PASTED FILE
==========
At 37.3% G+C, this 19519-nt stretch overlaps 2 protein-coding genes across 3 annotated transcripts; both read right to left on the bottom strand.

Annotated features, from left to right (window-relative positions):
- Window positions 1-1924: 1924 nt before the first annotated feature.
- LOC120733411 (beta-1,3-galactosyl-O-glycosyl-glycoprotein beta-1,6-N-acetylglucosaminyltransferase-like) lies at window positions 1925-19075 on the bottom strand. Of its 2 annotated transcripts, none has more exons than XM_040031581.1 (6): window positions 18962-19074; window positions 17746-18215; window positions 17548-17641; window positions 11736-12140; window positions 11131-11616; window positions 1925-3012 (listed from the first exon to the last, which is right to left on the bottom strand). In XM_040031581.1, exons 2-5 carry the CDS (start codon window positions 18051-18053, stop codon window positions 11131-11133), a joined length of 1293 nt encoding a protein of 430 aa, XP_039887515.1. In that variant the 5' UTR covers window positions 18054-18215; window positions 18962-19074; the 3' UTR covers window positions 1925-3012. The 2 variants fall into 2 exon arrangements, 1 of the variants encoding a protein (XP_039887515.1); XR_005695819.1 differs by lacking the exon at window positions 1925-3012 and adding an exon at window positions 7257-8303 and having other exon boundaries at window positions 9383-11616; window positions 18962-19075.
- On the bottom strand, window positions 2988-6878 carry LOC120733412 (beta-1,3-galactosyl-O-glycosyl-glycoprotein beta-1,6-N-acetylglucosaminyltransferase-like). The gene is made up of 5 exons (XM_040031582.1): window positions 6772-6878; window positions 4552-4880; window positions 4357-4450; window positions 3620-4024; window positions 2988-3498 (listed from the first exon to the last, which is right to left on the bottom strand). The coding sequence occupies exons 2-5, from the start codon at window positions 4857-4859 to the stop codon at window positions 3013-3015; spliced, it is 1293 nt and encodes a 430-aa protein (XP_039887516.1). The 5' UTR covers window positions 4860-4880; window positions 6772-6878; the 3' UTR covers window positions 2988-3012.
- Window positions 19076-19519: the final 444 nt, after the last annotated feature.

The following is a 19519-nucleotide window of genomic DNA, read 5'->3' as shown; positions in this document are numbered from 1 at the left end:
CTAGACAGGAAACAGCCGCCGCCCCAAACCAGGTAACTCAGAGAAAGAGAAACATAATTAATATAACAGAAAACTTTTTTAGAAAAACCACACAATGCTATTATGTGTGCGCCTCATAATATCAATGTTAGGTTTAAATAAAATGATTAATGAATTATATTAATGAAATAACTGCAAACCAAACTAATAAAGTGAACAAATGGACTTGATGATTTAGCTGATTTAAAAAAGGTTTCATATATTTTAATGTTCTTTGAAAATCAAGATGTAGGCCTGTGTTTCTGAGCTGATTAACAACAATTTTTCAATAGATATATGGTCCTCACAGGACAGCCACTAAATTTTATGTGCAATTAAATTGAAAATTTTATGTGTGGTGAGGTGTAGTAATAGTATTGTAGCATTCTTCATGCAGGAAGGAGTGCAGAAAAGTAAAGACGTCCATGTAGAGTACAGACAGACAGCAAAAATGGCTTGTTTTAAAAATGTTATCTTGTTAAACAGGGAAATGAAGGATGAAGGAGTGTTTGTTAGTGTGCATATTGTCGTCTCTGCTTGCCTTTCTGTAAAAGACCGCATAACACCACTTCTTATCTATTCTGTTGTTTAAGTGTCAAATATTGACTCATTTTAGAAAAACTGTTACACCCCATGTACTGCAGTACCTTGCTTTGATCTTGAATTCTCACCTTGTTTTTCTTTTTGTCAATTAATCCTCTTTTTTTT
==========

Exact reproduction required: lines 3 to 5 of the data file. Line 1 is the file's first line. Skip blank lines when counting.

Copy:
- Window positions 1-1924: 1924 nt before the first annotated feature.
- LOC120733411 (beta-1,3-galactosyl-O-glycosyl-glycoprotein beta-1,6-N-acetylglucosaminyltransferase-like) lies at window positions 1925-19075 on the bottom strand. Of its 2 annotated transcripts, none has more exons than XM_040031581.1 (6): window positions 18962-19074; window positions 17746-18215; window positions 17548-17641; window positions 11736-12140; window positions 11131-11616; window positions 1925-3012 (listed from the first exon to the last, which is right to left on the bottom strand). In XM_040031581.1, exons 2-5 carry the CDS (start codon window positions 18051-18053, stop codon window positions 11131-11133), a joined length of 1293 nt encoding a protein of 430 aa, XP_039887515.1. In that variant the 5' UTR covers window positions 18054-18215; window positions 18962-19074; the 3' UTR covers window positions 1925-3012. The 2 variants fall into 2 exon arrangements, 1 of the variants encoding a protein (XP_039887515.1); XR_005695819.1 differs by lacking the exon at window positions 1925-3012 and adding an exon at window positions 7257-8303 and having other exon boundaries at window positions 9383-11616; window positions 18962-19075.
- On the bottom strand, window positions 2988-6878 carry LOC120733412 (beta-1,3-galactosyl-O-glycosyl-glycoprotein beta-1,6-N-acetylglucosaminyltransferase-like). The gene is made up of 5 exons (XM_040031582.1): window positions 6772-6878; window positions 4552-4880; window positions 4357-4450; window positions 3620-4024; window positions 2988-3498 (listed from the first exon to the last, which is right to left on the bottom strand). The coding sequence occupies exons 2-5, from the start codon at window positions 4857-4859 to the stop codon at window positions 3013-3015; spliced, it is 1293 nt and encodes a 430-aa protein (XP_039887516.1). The 5' UTR covers window positions 4860-4880; window positions 6772-6878; the 3' UTR covers window positions 2988-3012.